Tuesday, August 09, 2016

Three ways of thinking about linearity

Describing change in "linear" terms is seen as bad form these days. But what does this term linear mean? Or perhaps more usefully, what could it mean?

In its simplest sense it just means one thing happening after another, as in a Theory of Change that describes an Activity leading to an Output leading to an Outcome leading to an Impact. Until time machines are invented, we can't escape from this form of linearity.

Another perspective on linearity is captured by Michael Woolcock's 2009 paper on different kinds of impact trajectories. One of these is linear, where for every x increase in an output there is a y increase in impact. In a graph plotting outputs against impacts, the relationship appears as a straight line. Woolcock's point was that there are many other shaped relationships that can be seen in different development projects. Some might be upwardly curving, reflecting an exponential growth arising from the existence of some form of feedback loop, whereby increased impact facilitates increased outputs. Others may be must less ordered in their appearance as various contending social forces magnify and moderate a project's output to impact relationship, with the balance of their influences changing over time. Woolcock's main point, if I recall correctly, was that any attempt to analyse a project's impact has to give some thought to the expected shape of the impact trajectory, before it plans to collect and analyse evidence about the scale of impact and its causes.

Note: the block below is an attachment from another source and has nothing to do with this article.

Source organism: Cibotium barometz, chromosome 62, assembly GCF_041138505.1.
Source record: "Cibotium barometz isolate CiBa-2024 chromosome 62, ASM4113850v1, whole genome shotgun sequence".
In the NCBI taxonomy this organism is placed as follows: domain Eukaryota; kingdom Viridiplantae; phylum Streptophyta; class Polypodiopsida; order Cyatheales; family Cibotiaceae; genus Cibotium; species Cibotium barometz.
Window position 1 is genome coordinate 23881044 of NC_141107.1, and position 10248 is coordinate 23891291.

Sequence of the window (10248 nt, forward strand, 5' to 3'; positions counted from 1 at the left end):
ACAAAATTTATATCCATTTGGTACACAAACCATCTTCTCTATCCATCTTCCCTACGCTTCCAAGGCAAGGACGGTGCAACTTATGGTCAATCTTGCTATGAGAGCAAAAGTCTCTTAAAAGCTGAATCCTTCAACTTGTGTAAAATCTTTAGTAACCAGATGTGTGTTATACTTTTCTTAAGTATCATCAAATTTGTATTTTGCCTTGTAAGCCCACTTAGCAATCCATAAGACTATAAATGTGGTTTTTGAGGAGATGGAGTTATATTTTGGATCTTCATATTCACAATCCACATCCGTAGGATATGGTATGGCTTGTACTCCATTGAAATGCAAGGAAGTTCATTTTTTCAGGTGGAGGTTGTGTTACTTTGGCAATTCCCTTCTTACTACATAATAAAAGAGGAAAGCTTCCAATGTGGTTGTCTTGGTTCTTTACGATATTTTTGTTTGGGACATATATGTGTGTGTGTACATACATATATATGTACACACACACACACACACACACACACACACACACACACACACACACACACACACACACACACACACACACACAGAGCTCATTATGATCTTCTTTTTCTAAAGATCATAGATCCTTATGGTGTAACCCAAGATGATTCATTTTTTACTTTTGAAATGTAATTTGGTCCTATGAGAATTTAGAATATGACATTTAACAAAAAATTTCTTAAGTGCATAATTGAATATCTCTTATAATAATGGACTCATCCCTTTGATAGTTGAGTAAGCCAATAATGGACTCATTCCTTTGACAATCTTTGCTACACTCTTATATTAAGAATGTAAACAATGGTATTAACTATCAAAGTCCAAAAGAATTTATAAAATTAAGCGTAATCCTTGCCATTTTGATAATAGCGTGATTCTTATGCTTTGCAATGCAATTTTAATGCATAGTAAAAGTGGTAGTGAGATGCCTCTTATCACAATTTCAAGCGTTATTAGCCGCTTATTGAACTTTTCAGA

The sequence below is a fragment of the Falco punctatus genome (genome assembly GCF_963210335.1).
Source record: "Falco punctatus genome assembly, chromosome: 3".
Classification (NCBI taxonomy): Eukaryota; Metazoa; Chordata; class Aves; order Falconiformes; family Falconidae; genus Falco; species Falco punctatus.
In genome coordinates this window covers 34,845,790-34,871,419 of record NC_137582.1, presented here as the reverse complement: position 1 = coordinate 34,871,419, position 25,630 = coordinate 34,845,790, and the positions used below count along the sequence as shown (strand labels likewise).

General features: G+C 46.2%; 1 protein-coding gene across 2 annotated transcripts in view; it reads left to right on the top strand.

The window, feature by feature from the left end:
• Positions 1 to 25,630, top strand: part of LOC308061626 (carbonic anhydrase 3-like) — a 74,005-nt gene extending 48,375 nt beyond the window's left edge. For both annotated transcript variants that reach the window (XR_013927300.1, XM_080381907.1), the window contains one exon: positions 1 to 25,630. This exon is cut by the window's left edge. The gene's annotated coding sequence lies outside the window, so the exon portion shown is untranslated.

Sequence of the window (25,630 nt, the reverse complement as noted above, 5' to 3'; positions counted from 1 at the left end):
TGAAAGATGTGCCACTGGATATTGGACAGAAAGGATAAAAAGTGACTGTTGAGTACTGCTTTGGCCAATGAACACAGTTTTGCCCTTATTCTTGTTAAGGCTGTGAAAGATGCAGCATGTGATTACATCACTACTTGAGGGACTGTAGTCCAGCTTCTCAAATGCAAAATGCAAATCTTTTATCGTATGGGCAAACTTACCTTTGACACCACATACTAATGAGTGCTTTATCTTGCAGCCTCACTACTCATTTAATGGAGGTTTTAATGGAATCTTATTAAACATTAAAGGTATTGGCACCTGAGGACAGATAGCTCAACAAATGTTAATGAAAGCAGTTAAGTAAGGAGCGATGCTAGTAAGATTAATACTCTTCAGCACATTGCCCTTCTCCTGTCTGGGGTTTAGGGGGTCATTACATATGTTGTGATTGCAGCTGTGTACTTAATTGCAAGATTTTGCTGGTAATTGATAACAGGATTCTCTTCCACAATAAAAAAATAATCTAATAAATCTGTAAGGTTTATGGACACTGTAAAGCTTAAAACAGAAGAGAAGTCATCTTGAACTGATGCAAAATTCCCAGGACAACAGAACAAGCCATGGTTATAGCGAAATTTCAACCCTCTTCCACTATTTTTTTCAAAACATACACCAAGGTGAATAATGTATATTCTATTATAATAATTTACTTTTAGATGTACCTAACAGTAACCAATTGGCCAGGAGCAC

The third perspective on linearity comes from computer and software design.Here the contrast is made between linear and parallel processing of data. With linear processing, all tasks are undertaken somewhere within a single sequence. With parallel processing many tasks are being undertaken at the same time, within different serial processes. The process of evolution is a classic example of parallel processing. Each organism in its interactions with its environment is testing out the viability of a new variant in the species' genome. In development projects parallel processing is also endemic, in the form of different communities receiving different packages of assistance, and then making different uses of those packages, with resulting differences in the outcomes they experience.

In evaluation oriented discussion of complexity thinking a lot of attention is given to unpredictability, arising from the non-linear nature of change over time, of the kind described by Woolcock. But it is important to note that there are various identifiable forms of change trajectories that lie in between simple linear trajectories and chaotic unpredictable trajectories. Evaluation planning needs to think carefully about the whole continuum of possibilities here.

The complexity discussion gives much less attention to the third view of non-linearity, where diversity is the most notable feature. Diversity can arise from both intentional and planned differences in project interventions but also from unplanned or unexpected responses to what may have been planned as standardized interventions. My experience suggests that all too often assumptions are made, at least tacitly, that interventions have been delivered in a standardized manner. If instead the default assumption was heterogeneity, then evaluation plans would need to spell out how this heterogeneity would be dealt with. If this is done then evaluations might become more effective in identifying "what works in what circumstances", including identifying localized innovations that had potential for wider application.